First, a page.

By Tom Flores
In 1960, I didn't know much about the American Football League. I was recovering from shoulder surgery, had given up the thought of playing again and was working on my master's. All of a sudden this new league started up and I said, 'What the hell is that?' I got a call from the Oakland franchise and they got the juices flowing again. I had a job teaching high school in Fresno and was going to move up to junior college the following year as soon as I had my master's. But I turned that down to give it one more shot. What did I have to lose? I didn't own a car, I had no debt. I was happy to do it because of the love of the game.
It was an opportunity to do something you loved and maybe make some money out of it. We had guys that didn't get an opportunity in the NFL, guys who had been in the NFL for a year or two, and some like George Blanda who had been in the NFL for 10 years. We had players who enjoyed playing the game and their passion was stronger than anything else.
When I got sick with tuberculosis in 1962, I missed the whole year and it was not a very good time in my life. My wife Barbara just had a our twin boys and she had to go back to work to support the family, and I had to rehab. After a year I went back with the Raiders and there was no guarantee that I was going to even recover. But I did. Then Al Davis came to town, and I got my opportunity. We had a lot of fun then because we started winning. In 1964 things started looking rosier because we were winning and we were getting a stadium. Lots of teams were getting new stadiums, Kansas City had moved from Dallas, and then television stepped in. Had it not been for television, how big television was and is now, the AFL would have never made it. Television made the game.
During the 1960s, discrimination was still prevalent in the United States. We got a taste right off the bat when we went to Dallas on our first big road trip in 1960. We were just outside of Dallas and the African-American players weren't going to be able to eat in the same dining hall as the rest of the team. Our head coach Eddie Erdelatz said, "We're leaving." and they immediately changed their policy.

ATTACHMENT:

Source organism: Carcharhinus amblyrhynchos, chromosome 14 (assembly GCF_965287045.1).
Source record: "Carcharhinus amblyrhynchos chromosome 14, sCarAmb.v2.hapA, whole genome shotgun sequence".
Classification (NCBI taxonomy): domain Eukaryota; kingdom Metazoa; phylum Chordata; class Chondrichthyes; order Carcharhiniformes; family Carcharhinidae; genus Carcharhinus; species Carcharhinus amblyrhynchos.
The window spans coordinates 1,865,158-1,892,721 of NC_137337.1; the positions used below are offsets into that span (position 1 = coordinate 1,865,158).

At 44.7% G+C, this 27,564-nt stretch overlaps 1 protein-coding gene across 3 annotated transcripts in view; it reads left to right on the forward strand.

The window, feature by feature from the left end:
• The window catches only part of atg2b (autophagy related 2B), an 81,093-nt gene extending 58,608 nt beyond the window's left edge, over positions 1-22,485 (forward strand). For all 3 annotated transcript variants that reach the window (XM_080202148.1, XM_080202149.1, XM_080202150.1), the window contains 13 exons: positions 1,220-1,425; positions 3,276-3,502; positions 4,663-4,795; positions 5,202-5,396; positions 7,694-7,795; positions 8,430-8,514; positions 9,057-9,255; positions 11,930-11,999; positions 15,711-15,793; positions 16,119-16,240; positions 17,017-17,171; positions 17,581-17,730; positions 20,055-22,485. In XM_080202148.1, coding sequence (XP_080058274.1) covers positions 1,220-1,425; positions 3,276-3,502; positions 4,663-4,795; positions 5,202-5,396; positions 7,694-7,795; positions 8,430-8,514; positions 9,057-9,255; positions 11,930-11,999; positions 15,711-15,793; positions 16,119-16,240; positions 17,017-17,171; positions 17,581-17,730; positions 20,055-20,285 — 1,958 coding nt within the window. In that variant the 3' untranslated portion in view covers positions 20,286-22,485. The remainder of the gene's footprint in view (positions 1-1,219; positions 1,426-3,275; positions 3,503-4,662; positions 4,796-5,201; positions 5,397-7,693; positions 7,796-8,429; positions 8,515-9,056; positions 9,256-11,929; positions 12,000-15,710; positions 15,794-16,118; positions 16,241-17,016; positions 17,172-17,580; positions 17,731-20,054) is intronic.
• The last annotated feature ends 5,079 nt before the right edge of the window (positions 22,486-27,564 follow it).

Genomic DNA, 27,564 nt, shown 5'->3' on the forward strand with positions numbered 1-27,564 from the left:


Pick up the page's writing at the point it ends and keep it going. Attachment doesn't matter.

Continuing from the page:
Then we found out we weren't going to play in the 1965 AFL All-Star Game in New Orleans because the African-American players weren't going to be able to stay in the same hotel with the white players. The AFL chose to leave town and play the game in Houston. The AFL opened the doors to African-American players and that changed the course of the game.
The AFL also featured a different style of football. The philosophy in the NFL was to put more trust in the run game. The AFL, they didn't have the depth of players, so they used a more wide-open, big play approach. The NFL was mostly in cold weather cities, it's cold, snowy there in December. Are you going to throw the ball in December? The AFL looked to make some big plays – rain or snow.
When we first started they didn't know where we were from, Oakland wasn't even on the map. All of sudden we're playing on the East Coast and we get noticed. Because of television, we were always part of a double-header. I was bigger in New York City than in Oakland. I attribute that to television.
Al Davis was very important to the success of the AFL. He was there from day one as wide receivers coach with Sid Gillman with the Los Angeles Chargers in 1960. Then he became our guy (head coach and general manager) in 1963 and immediately came in and knew what he was doing. The NFL had control, they were dictators with no competition and all of a sudden there was this new league. I also have to give Buffalo Bills owner Ralph Wilson a lot of credit. He was very powerful in his own way, loyal to the league and responsible for the continuation of the Raiders. He came to their assistance with a loan and kept them going in the early 1960s. I thought he was one of the great owners of all-time.
The AFL is everything to me because they gave me an opportunity.